I first started here at Sonoma Tourist Guide. I found the website simply by typing "Sonoma Coupon" into the google search. As always with searching for coupons, be patient and check out at least 6 or so links to find the best coupons. I think this one was found on attempt #4. Anyway, after I discovered it and realized most of the wineries I had already written down had coupons, I just researched each contender, looking for the same criteria:

  • Tasting fees
  • Winery features (view, picnic area, art gallery etc)
  • Winery feel (stuffy, friendly, eclectic, etc)
  • Tasting room hours
  • Current releases - I mostly like whites so I wanted to make sure the had plenty of those on the tasting menu. You can usually tell by looking at a wineries current releases. If they are low on the whites and have only listed 1 or 2, then you can bet its gonna be slim on the pickins. 
  • Wine prices - I like to buy when I visit a winery, so if the cheapest release is $36 for their Chardonnay, then it's going to turn out to be an expensive visit. I like to keep it close to $20 per bottle, and definitely under $30.
  • Distribution - Because I like to bring home a few bottles (err... 12), I like to only buy them at the winery if I cannot get them at home. It doesn't make sense to schlepp home a bunch of bottles in my luggage that I can get at the local grocery store.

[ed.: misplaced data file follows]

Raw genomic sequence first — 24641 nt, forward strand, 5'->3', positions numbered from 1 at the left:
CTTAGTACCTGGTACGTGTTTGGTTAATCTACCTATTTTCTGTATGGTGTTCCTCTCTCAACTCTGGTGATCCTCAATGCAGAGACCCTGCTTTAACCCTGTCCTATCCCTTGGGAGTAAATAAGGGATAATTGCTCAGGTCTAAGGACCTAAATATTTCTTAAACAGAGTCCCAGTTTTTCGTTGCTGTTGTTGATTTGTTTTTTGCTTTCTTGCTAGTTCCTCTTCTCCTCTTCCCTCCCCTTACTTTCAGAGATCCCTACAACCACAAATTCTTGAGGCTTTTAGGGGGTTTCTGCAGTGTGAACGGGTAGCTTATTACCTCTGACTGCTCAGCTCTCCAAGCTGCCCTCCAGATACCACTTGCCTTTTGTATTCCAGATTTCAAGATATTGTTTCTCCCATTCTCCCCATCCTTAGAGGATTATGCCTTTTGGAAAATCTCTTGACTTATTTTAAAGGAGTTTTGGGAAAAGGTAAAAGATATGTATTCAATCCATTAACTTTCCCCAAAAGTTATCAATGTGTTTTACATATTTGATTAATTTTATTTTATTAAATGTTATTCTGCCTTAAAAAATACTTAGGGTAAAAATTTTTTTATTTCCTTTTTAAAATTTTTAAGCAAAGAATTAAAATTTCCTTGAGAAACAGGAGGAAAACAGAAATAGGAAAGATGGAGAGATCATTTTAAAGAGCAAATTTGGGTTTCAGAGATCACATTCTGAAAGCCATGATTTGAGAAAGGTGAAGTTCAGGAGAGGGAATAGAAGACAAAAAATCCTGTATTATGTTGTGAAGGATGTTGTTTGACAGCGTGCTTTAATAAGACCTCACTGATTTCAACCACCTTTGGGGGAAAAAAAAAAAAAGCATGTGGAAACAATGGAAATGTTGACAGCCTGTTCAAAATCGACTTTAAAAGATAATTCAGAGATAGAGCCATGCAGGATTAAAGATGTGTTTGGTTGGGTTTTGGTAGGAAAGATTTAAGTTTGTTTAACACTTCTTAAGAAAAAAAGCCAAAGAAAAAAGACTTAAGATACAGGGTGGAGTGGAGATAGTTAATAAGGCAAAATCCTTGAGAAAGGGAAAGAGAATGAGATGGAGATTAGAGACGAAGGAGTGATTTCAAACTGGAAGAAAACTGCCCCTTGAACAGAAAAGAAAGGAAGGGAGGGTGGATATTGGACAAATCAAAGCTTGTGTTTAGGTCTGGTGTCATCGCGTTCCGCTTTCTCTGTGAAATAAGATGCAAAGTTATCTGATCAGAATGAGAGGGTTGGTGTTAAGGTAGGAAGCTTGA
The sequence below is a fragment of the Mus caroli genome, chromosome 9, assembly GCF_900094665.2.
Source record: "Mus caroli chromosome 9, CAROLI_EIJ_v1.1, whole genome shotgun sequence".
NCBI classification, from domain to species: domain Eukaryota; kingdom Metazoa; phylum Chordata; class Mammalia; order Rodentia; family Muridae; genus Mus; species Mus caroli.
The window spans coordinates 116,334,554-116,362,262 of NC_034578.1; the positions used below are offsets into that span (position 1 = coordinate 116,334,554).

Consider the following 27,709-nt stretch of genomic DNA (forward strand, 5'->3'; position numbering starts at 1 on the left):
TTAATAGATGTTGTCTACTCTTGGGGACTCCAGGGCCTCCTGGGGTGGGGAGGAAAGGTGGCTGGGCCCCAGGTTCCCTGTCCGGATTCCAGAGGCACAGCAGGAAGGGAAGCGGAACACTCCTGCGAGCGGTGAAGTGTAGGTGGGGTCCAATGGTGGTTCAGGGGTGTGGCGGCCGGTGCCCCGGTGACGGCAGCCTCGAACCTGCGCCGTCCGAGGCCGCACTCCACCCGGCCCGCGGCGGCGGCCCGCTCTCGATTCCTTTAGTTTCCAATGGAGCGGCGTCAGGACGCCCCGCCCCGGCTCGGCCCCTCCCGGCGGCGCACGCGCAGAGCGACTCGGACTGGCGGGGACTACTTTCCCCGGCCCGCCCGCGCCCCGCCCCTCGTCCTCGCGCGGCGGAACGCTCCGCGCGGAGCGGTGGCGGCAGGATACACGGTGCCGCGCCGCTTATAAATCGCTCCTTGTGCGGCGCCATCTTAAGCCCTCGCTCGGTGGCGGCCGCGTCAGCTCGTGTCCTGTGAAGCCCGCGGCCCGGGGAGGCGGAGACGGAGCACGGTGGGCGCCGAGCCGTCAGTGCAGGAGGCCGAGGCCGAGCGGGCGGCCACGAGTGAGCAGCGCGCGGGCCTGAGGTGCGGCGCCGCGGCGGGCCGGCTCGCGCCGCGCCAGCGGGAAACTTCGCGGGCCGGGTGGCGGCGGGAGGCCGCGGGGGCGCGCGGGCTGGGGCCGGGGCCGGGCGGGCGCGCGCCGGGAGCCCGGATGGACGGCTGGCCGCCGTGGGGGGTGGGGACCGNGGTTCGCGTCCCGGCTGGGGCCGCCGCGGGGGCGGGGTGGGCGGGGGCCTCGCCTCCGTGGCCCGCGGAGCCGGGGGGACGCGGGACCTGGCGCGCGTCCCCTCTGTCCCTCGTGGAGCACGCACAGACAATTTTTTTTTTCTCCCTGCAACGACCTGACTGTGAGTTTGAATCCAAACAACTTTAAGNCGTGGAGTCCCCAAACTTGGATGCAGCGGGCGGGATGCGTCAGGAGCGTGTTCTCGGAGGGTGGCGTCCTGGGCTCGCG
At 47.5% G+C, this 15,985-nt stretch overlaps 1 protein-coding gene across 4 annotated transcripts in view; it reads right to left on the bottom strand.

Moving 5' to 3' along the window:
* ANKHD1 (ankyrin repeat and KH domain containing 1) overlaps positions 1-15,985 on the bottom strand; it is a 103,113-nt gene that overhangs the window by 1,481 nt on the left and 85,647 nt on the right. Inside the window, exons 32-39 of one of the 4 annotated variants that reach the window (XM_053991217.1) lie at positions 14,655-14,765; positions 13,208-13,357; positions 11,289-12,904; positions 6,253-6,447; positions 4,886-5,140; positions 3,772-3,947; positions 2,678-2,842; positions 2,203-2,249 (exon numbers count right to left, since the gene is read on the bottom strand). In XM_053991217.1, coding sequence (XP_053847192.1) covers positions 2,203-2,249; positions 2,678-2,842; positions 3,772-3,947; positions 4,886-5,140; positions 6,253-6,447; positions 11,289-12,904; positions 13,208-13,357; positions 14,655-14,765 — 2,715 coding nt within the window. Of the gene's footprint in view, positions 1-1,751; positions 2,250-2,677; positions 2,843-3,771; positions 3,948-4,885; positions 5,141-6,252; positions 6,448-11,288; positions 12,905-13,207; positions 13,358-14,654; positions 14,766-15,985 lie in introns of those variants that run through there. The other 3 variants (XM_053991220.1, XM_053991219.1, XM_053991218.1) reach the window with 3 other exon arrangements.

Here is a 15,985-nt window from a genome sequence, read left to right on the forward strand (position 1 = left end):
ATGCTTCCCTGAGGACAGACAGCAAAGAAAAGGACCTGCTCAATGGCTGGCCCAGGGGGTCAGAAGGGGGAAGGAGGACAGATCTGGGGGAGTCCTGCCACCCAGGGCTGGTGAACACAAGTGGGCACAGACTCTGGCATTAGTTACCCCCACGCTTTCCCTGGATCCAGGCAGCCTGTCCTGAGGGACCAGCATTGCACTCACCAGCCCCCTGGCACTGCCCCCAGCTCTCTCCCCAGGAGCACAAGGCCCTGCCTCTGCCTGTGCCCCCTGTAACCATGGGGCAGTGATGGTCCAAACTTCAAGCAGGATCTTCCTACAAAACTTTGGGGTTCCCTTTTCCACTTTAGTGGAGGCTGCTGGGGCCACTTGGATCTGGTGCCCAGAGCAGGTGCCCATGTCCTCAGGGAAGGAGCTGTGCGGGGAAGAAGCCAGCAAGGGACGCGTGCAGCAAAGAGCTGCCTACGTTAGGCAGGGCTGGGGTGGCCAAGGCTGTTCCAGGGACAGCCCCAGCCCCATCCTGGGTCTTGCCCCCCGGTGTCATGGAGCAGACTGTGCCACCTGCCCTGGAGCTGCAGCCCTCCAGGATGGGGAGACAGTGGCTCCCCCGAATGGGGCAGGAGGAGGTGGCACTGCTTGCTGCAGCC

So how does one find out this info? Well first, I visit the website Wine Country Getaways, which has suggested wine route tours of many California wine country areas. You basically just find the area you are going to and then figure out which trails will meet your needs. For this trip, we knew we were staying in the southern area of Sonoma, so I just looked at the wineries listed on each of those trails. Then I go to each of the winery websites looking for the above qualities, and as one looks good, I write it down. Next I visit and and read the reviews for the wineries. As I'm reading, I am sure to note all the criteria next to the winery's name. You can get a good feel for the atmosphere by reading the reviews. Keep in mind, just because it's got a lot of stars, if it doesn't have the feeling you're after, then it's not a good fit for you. We like laid back wineries, and so even though some of the wineries had really good ratings, if the overall feel was fancy, then it just wasn't going to be my thing. As wineries make the cut, I either star or double star them. Double star means a for sure visit. One star means it needs to be re-reviewed before it goes on the list. Malibu Ken and I reviewed the stared ones and we made our final selections by highlighting them on the map we had printed out. Whew!
It looked like this when we were through.

Lastly, and most importantly, the coupons were printed out from the links to the coupons on the Sonoma Tourist Guide website I found, or I ensured the wineries were on an app that the website mentioned. An App? Yes, an app for wines. I know, this story keeps getting better...
Anyway, the app's name is Winery Finder, and it's AWESOME. 

This is what it looks like (bottom left corner)
The winery app finds where you are and lists all the wineries  with coupon deals

All I had to do was check in on facebook (per the directions on the coupon) and show the coupon to the winery attendant to get a buy one get one free tasting. At first, I kind of felt like a dork doing it (come to think of it, no I didn't, but I guess I should have), but I saw at least 2 people doing the same thing at one of the wineries on Saturday. Overall, we visited 9 wineries and saved $75 on our tastings. And THAT'S no chump change. 

Anyone out there have any tips on how to save on travel or would like to share their winery searching methods?

Peace, Love, and Tannins,